Hi Phyllis, I know exactly how you feel about being nervous. My AVM’s not operable because of the location so I’ve actually been waiting since April 30th for my insurance to approve Proton beam therapy, they finally did and I go in on Sept 1st and 2nd for my treatment. Everyone has given you great suggestions for coping and remember that it’s okay to feel everything that you’re feeling. I’ve had weekends that I’ve literally cried non stop, and I have good days also. I don’t know what it’s like to have the surgury but I know one thing that has helped me is yoga. Not anything over streneous but hatha yoga. It involves alot of breathing and holding poses and really has a long lasting effect. I take pain meds everyday but the yoga has enabled me to lower my doses during the day anyway. The breathing is something that you can do any time of the day or any where. Do whatever you need to do to take care of you. As far as your not sleeping, my pain center put me on Pamalar, it’s actually used for facial pain (which I have alot of) but it also really helps you to sleep and doesn’t make you wake up groggy. You should ask your doctor for something to get some relief so you don’t suffer. Hang in there and try to stay positive as hard as it is. Please let me know how it goes for you. Take Care.

Dear Phyllis, my heart goes out to you. I hope you are able to find some peace and calm as you await this procedure. I will pray for you.

Thanks guys for the support & suggestions, expecially the margaritas tip :). Thanks most of all for your prayers. I will keep ya’ll updated. Keep the comments coming I love hearing from you.


Hang in there…All you can do is keep busy and let your formal life go on until you get the answers. I’ve been through Proton Beam Radiation, had a brain bleed six months later and am a miracle. So all you can do is hang in there, whatever happens, happens…But life goes on!

Phyllis, another piece of advice, which you are already following. Don’t keep it inside. Write about what you’re going through daily and you’ll find lots of support, occasionally some advice, but mostly lots of support. We’re here for you.

Thanks Ben…right now I can’t stop crying, I don’t know what is wrong with me. I am just having a terrible day, but I will be ok…

Phyllis, we all have those days, I assure you. I will tell you that I went on anti-depressants about a month ago and they are helping me quite a bit. I wasn’t at all depressed right after I got out of the hospital, it all hit me later, when I realized all that I can no longer do. I was totally against the idea of drugs, but I also didn’t want to keep feeling like I was feeling. It doesn’t make the bad days stop entirely, but it does make them much easier to deal with and they don’t last as long. Just food for thought. But like Ben said, don’t keep it in, talk to someone about it, or go see your doctor and tell them about how you’re feeling.

Okay first of all, my favourite quote:
"I gain strength and confidence by every experience in which I must stop and look fear in the face….I say to myself, I’ve lived through this, and can take the next thing that comes along…We must do things we think we cannot do."
Eleanor Roosevelt

Phyllis, you need to get or get back your fighting spirit. OF COURSE you have a ton of fear and anxiety and part of that, in my opinion, is the doctor’s fault for not giving you the support and reassurance for this surgery that you need and DESERVE…makes me SO angry. The crying is SO normal!!! That is the stress of this situation and Judy is right, just let yourself feel everything that you are feeling! But you also need moments when you are tough and fight back too!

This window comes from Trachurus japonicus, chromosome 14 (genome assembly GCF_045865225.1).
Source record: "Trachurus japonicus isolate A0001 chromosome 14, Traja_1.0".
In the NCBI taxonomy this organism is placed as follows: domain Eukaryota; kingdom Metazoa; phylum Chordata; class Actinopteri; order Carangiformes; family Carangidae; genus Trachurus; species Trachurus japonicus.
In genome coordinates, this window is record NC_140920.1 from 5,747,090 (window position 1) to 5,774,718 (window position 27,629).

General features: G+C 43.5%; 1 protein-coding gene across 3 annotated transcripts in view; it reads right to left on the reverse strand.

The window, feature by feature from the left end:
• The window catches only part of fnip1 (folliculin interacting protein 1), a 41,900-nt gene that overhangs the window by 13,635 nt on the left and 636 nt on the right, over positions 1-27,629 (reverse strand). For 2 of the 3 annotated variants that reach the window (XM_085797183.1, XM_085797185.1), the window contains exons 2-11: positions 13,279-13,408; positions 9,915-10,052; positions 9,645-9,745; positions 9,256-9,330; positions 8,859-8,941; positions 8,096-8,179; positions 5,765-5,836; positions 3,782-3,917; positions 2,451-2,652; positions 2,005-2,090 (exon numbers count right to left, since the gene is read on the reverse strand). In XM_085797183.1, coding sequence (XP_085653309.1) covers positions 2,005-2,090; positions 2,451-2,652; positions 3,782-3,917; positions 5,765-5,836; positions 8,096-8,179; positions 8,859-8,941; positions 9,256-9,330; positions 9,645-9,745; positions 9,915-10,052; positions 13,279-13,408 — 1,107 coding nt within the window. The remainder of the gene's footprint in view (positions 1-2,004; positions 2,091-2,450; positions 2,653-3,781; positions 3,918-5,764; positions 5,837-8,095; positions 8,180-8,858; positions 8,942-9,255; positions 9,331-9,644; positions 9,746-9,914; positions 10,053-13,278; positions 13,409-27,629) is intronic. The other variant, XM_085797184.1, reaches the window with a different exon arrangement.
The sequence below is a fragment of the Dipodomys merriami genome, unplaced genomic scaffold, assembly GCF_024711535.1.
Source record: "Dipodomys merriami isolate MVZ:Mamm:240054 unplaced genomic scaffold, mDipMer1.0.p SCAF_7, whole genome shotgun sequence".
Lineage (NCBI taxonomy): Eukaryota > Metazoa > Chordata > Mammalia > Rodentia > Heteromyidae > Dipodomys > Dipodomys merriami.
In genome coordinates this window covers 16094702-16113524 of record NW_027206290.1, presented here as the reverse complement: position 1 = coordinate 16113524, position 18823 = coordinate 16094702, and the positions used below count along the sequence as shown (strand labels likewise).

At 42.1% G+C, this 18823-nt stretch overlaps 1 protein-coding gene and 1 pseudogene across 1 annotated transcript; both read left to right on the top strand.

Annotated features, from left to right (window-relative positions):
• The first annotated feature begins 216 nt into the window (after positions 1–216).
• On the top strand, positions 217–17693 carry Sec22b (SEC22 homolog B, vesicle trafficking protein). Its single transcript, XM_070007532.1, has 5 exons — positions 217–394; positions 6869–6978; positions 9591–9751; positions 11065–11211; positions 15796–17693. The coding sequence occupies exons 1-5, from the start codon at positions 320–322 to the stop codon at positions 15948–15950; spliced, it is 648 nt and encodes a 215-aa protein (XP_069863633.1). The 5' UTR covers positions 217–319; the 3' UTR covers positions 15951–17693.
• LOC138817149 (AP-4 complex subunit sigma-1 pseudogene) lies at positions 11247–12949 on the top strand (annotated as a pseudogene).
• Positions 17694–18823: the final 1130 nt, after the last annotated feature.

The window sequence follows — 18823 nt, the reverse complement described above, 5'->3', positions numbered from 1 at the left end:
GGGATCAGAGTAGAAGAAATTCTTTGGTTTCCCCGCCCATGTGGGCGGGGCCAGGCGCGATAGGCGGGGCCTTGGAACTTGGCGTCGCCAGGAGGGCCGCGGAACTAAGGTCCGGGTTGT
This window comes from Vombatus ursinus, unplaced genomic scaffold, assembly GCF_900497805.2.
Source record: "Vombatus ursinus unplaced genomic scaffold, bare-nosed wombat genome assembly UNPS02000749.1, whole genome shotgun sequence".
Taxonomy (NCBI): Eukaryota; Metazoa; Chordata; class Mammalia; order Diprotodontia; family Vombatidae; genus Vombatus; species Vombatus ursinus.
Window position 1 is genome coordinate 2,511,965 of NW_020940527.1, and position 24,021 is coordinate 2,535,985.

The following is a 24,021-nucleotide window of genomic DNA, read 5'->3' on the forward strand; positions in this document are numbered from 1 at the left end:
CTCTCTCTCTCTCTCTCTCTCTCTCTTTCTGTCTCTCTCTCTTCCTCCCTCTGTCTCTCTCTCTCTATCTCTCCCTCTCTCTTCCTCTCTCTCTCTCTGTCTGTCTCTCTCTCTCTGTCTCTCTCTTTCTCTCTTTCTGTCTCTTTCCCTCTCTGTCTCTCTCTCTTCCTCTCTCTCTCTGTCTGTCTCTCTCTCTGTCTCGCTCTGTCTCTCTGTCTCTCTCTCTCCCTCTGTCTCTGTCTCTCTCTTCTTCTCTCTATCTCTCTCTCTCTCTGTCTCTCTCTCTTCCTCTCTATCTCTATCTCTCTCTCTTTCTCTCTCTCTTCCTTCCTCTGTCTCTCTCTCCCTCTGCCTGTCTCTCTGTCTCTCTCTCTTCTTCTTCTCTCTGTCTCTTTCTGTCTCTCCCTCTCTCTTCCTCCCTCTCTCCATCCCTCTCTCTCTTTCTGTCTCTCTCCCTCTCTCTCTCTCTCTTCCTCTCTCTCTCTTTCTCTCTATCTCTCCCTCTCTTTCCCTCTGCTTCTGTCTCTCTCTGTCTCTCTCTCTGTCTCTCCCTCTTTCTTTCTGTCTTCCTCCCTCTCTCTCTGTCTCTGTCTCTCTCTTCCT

Because what you are doing is saving your life by having this surgery. You are doing what you have to do to lead a long life and you need to use your energy now, not to worry your self sick, but to put in place everything that you may need after your surgery. I hope you have some family and friends around to help out and if you do, make them some lists of what they can do to help you. Find out what and where your physio and rehad is going to take place. Are you going to be able to meet with your doctor again before the surgery to ask more questions?
You will have peace when the surgery is over that your AVM is gone and can’t threaten your life anymore. I cannot even imagine having to face brain surgery but I think if it was what was going to save my life, I’d have to do it.
Did the doctor give you the percentage of risk of the surgery? When we were considering surgery for my son, our neuro told us the % of chance of deficits (because of where it is) and then the % of recovery from those deficits that we could expect and that was reassuring.

My thoughts are with you Phyllis. All the strength you need is right there inside of you.

Thanks for those encouraging words. Yes I will speak with the Dr before the surgery. I have questions that I have for him wrote down and my husband will be there also.

I haven’t had the surgery, Phyllis, but I wanted to let you know that I’m here for you…and praying for our recovery.

Thanks Connie

Hi Phylis,
I hope you are holding on during the stressful time. My stress all began post-surgery, but my suggestion would be to focus on all the pieces that you can control, like trying to be healthy and positive. Who knows, there can be some good stuff to learn within all the challenges. I’ve felt many days of being overwhelmed by it all, but eventually I always figure out a new way to handle it, and feel better eventually. It’s amazing how tough some days can be, but somehow you get through it. I look back at my journey and can’t believe how much I got through, it’s a little surreal. Good luck to you, I’m glad you have good support!!!

Thanks Sharyn